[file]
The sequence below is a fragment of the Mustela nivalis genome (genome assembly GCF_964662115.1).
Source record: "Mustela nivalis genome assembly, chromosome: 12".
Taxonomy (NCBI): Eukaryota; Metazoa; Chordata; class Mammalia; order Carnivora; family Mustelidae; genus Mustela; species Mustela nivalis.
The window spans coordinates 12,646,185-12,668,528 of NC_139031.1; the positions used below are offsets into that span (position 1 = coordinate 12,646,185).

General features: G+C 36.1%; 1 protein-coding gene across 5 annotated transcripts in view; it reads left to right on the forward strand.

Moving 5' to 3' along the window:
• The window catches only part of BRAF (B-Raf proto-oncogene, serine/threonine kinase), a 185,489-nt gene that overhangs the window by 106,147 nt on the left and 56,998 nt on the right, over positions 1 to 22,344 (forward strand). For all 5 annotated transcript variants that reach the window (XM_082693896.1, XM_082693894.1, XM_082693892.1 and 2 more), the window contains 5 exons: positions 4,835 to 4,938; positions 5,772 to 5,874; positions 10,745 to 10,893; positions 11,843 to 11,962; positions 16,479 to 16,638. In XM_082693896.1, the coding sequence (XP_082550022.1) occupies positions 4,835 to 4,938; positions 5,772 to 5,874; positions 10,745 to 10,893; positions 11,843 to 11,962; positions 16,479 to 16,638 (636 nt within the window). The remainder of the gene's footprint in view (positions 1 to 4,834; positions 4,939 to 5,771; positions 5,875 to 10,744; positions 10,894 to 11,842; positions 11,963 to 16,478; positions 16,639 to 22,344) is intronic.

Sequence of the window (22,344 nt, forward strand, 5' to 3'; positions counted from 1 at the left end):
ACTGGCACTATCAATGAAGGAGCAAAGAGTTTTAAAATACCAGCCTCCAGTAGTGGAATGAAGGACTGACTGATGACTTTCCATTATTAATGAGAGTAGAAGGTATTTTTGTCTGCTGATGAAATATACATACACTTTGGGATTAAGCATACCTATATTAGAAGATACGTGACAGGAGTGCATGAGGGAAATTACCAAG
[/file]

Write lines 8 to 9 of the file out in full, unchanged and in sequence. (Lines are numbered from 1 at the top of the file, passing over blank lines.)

Sequence of the window (22,344 nt, forward strand, 5' to 3'; positions counted from 1 at the left end):
ACTGGCACTATCAATGAAGGAGCAAAGAGTTTTAAAATACCAGCCTCCAGTAGTGGAATGAAGGACTGACTGATGACTTTCCATTATTAATGAGAGTAGAAGGTATTTTTGTCTGCTGATGAAATATACATACACTTTGGGATTAAGCATACCTATATTAGAAGATACGTGACAGGAGTGCATGAGGGAAATTACCAAG